The Night Mother smiled. Things were falling into place rather nicely.
“If you know how to use a dagger, you will find him at Bodrum,” she said, and described to him what he must do.
3 Sun’s Dusk, 2920
The Duke stared out the window. It was early morning, and for the fourth straight day, a red mist hung over the city, flashing lightning. A freakish wind blew through the streets, ripping his flags from the castle battlements, forcing all his people to close their shutters tightly. Something terrible was coming to his land. He was not a greatly learned man, but he knew the signs. So too did his subjects.
“When will my messengers reach the Three?” he growled, turning to his castellan.
“Vivec is far to the north, negotiating the treaty with the Emperor,” the man said, his face and voice trembling with fear. “Almalexia and Sotha Sil are in Necrom. Perhaps they can be reached in a few days time.”
The Duke nodded. He knew his messengers were fast, but so too was the hand of Oblivion.
6 Sun’s Dusk, 2920
Torchlight caught in the misting snow gave the place an otherworldly quality. The soldiers from both camps found themselves huddled together around the largest of the bonfires: winter bringing enemies of four score years of warring close together. While only a few of the Dunmer guard could speak Cyrodilic, they found common ground battling for warmth. When a pretty Redguard maiden passed into their midst to warm herself before moving back to the treaty tent, many a man from both armies raised their eyes in approval.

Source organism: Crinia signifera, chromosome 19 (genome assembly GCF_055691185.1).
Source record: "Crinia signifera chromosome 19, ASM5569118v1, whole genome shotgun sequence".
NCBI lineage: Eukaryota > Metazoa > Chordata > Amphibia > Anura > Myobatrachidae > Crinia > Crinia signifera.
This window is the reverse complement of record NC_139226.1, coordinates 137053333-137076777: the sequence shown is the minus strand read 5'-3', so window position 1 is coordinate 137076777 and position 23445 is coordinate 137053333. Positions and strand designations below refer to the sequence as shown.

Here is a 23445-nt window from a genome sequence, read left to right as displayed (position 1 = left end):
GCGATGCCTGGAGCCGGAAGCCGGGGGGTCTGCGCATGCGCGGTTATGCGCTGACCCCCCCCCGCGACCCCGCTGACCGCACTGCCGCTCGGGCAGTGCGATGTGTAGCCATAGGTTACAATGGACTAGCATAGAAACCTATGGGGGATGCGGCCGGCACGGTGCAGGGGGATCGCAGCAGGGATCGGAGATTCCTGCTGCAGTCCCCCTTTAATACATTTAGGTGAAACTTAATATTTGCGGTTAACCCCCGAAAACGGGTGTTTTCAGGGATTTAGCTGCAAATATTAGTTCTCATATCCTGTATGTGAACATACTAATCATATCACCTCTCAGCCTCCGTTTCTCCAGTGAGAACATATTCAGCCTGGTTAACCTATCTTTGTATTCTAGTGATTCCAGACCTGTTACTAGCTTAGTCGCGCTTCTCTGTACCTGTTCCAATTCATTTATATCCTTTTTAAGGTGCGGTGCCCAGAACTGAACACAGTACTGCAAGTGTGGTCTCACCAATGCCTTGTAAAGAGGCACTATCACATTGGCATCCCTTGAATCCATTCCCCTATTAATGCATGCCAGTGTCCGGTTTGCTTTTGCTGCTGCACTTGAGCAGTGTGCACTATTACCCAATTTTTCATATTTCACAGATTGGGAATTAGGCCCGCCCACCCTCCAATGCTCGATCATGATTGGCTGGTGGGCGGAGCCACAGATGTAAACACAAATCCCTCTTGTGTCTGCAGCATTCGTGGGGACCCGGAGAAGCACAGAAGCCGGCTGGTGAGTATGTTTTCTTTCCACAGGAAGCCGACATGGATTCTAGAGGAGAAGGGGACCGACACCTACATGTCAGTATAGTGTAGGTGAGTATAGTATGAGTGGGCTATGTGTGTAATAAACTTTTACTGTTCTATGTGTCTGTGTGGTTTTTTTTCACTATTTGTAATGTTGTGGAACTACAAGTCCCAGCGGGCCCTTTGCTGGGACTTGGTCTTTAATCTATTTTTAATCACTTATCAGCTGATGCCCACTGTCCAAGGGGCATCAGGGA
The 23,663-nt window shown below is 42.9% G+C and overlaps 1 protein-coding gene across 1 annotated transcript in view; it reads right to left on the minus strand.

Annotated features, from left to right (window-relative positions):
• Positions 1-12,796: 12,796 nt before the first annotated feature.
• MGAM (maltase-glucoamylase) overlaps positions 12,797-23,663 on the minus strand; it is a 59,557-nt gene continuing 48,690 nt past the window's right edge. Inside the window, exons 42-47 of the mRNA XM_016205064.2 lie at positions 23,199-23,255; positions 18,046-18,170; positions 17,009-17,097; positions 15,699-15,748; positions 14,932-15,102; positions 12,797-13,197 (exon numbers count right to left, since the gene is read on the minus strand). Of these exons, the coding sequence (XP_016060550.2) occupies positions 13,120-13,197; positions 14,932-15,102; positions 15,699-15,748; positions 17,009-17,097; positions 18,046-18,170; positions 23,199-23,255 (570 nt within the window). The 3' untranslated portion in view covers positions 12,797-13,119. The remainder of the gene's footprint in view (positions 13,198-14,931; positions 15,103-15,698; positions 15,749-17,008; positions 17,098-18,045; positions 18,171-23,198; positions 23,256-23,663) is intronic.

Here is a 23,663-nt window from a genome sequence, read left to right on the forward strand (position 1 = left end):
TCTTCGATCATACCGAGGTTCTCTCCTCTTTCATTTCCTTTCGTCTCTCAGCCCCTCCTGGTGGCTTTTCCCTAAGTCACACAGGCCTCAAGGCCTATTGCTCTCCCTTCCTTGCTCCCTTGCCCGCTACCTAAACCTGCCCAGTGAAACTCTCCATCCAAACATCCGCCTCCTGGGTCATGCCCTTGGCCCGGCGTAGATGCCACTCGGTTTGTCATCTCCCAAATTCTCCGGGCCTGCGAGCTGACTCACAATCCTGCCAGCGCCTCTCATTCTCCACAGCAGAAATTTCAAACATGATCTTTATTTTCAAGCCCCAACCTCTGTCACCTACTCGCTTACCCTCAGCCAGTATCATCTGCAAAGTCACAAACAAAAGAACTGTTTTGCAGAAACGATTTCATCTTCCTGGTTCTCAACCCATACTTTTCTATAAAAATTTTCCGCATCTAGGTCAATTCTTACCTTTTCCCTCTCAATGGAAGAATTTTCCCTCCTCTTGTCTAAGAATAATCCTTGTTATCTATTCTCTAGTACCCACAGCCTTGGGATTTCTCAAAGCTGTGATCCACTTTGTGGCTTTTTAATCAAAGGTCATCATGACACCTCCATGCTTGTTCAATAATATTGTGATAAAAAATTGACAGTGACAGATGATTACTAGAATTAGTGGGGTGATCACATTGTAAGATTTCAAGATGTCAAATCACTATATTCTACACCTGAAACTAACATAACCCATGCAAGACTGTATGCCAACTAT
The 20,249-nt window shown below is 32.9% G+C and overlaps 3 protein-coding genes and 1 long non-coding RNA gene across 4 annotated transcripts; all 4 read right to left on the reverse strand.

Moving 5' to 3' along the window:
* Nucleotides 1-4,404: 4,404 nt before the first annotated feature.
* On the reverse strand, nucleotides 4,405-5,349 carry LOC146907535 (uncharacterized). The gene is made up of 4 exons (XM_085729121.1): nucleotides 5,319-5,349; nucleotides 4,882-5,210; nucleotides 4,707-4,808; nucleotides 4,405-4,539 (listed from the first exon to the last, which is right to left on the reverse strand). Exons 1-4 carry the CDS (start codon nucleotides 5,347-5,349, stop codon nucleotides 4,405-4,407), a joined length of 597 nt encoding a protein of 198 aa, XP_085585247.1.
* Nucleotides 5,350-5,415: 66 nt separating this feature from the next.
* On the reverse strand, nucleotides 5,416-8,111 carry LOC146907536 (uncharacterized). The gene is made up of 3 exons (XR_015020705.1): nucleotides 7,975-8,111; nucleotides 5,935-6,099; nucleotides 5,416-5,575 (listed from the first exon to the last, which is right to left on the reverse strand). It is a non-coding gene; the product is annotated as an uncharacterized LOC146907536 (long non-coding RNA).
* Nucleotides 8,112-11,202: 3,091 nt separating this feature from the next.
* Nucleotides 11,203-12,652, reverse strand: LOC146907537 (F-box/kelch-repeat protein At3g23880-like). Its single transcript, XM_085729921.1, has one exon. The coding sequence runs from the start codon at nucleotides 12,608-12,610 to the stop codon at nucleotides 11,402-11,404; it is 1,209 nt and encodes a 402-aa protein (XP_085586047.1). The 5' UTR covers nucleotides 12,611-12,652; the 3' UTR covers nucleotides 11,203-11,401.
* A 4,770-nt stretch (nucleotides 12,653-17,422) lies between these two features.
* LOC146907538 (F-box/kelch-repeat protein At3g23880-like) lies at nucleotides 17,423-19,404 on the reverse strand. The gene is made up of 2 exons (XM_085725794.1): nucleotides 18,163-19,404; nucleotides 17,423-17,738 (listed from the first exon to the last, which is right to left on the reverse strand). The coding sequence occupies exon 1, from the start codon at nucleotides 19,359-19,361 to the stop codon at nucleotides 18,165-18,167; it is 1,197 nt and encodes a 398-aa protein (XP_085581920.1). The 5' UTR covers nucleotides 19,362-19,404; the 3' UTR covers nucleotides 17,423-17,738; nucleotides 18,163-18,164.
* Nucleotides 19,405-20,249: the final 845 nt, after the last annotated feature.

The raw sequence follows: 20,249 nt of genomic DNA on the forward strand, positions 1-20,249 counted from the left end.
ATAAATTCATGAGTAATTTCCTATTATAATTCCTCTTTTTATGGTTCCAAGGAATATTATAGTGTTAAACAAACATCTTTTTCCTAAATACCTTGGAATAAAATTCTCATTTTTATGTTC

The Emperor Reman III was eager to leave negotiations before they had ever begun. A month earlier, he thought it would be a sign of good will to meet at the site of his defeat to Vivec’s army, but the place brought back more bad memories than he thought it would. Despite the protestations of Potentate Versidue-Shaie that the rocks of the river were naturally red, he could swear he saw splatters of his soldier’s blood.
“We have all the particulars of the treaty,” he said, taking a glass of hot yuelle from his mistress Corda. “But here and now is not the place for signing. We should do it at the Imperial Palace, with all the pomp and splendor this historic occasion demands. You must bring Almalexia with you also; and that wizard fellow.”